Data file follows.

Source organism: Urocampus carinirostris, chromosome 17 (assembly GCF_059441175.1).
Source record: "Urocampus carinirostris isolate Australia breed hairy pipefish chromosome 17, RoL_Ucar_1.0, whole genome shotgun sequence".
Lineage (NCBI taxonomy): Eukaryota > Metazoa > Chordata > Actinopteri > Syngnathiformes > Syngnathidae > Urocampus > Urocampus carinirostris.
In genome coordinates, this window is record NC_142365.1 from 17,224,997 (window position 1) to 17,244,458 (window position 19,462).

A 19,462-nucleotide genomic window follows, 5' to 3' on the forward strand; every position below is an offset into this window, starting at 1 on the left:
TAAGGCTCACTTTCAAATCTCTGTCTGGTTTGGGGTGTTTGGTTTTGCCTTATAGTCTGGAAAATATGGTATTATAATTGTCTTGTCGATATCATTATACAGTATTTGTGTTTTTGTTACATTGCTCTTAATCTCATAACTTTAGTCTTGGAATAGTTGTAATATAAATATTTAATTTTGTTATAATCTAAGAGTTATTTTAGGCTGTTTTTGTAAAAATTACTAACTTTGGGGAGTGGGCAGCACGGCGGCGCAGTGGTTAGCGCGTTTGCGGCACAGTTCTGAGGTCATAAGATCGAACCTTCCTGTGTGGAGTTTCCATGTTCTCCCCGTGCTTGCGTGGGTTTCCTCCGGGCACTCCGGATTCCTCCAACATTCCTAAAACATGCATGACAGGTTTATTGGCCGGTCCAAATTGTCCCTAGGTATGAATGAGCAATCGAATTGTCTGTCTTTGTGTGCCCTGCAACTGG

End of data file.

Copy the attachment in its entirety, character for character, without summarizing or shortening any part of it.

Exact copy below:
Source organism: Urocampus carinirostris, chromosome 17 (assembly GCF_059441175.1).
Source record: "Urocampus carinirostris isolate Australia breed hairy pipefish chromosome 17, RoL_Ucar_1.0, whole genome shotgun sequence".
Lineage (NCBI taxonomy): Eukaryota > Metazoa > Chordata > Actinopteri > Syngnathiformes > Syngnathidae > Urocampus > Urocampus carinirostris.
In genome coordinates, this window is record NC_142365.1 from 17,224,997 (window position 1) to 17,244,458 (window position 19,462).

A 19,462-nucleotide genomic window follows, 5' to 3' on the forward strand; every position below is an offset into this window, starting at 1 on the left:
TAAGGCTCACTTTCAAATCTCTGTCTGGTTTGGGGTGTTTGGTTTTGCCTTATAGTCTGGAAAATATGGTATTATAATTGTCTTGTCGATATCATTATACAGTATTTGTGTTTTTGTTACATTGCTCTTAATCTCATAACTTTAGTCTTGGAATAGTTGTAATATAAATATTTAATTTTGTTATAATCTAAGAGTTATTTTAGGCTGTTTTTGTAAAAATTACTAACTTTGGGGAGTGGGCAGCACGGCGGCGCAGTGGTTAGCGCGTTTGCGGCACAGTTCTGAGGTCATAAGATCGAACCTTCCTGTGTGGAGTTTCCATGTTCTCCCCGTGCTTGCGTGGGTTTCCTCCGGGCACTCCGGATTCCTCCAACATTCCTAAAACATGCATGACAGGTTTATTGGCCGGTCCAAATTGTCCCTAGGTATGAATGAGCAATCGAATTGTCTGTCTTTGTGTGCCCTGCAACTGG